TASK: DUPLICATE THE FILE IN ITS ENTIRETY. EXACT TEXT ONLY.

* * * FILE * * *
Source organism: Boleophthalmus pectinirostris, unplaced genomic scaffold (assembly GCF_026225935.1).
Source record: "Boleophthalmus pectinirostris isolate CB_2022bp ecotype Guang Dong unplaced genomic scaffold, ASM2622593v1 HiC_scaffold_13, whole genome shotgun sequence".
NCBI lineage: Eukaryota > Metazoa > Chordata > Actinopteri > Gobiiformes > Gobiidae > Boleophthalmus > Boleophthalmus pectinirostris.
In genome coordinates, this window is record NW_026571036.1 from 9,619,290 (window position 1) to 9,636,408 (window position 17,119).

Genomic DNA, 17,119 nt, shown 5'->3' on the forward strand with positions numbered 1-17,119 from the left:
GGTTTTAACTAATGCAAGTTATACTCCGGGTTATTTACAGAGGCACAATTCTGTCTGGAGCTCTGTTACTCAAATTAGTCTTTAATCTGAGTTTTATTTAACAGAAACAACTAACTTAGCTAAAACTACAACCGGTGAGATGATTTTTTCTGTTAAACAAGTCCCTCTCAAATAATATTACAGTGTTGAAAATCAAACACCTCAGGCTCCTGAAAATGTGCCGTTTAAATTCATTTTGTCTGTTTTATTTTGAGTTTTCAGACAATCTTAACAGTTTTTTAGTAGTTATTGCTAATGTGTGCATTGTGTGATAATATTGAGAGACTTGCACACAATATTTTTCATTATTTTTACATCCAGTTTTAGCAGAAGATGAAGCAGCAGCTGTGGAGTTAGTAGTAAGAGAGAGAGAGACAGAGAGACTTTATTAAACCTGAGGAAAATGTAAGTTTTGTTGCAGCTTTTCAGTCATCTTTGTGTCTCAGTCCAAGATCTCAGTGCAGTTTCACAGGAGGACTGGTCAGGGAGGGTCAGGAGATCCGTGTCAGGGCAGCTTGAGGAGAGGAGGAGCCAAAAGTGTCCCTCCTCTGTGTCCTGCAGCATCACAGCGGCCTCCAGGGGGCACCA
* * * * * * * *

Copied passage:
Source organism: Boleophthalmus pectinirostris, unplaced genomic scaffold (assembly GCF_026225935.1).
Source record: "Boleophthalmus pectinirostris isolate CB_2022bp ecotype Guang Dong unplaced genomic scaffold, ASM2622593v1 HiC_scaffold_13, whole genome shotgun sequence".
NCBI lineage: Eukaryota > Metazoa > Chordata > Actinopteri > Gobiiformes > Gobiidae > Boleophthalmus > Boleophthalmus pectinirostris.
In genome coordinates, this window is record NW_026571036.1 from 9,619,290 (window position 1) to 9,636,408 (window position 17,119).

Genomic DNA, 17,119 nt, shown 5'->3' on the forward strand with positions numbered 1-17,119 from the left:
GGTTTTAACTAATGCAAGTTATACTCCGGGTTATTTACAGAGGCACAATTCTGTCTGGAGCTCTGTTACTCAAATTAGTCTTTAATCTGAGTTTTATTTAACAGAAACAACTAACTTAGCTAAAACTACAACCGGTGAGATGATTTTTTCTGTTAAACAAGTCCCTCTCAAATAATATTACAGTGTTGAAAATCAAACACCTCAGGCTCCTGAAAATGTGCCGTTTAAATTCATTTTGTCTGTTTTATTTTGAGTTTTCAGACAATCTTAACAGTTTTTTAGTAGTTATTGCTAATGTGTGCATTGTGTGATAATATTGAGAGACTTGCACACAATATTTTTCATTATTTTTACATCCAGTTTTAGCAGAAGATGAAGCAGCAGCTGTGGAGTTAGTAGTAAGAGAGAGAGAGACAGAGAGACTTTATTAAACCTGAGGAAAATGTAAGTTTTGTTGCAGCTTTTCAGTCATCTTTGTGTCTCAGTCCAAGATCTCAGTGCAGTTTCACAGGAGGACTGGTCAGGGAGGGTCAGGAGATCCGTGTCAGGGCAGCTTGAGGAGAGGAGGAGCCAAAAGTGTCCCTCCTCTGTGTCCTGCAGCATCACAGCGGCCTCCAGGGGGCACCA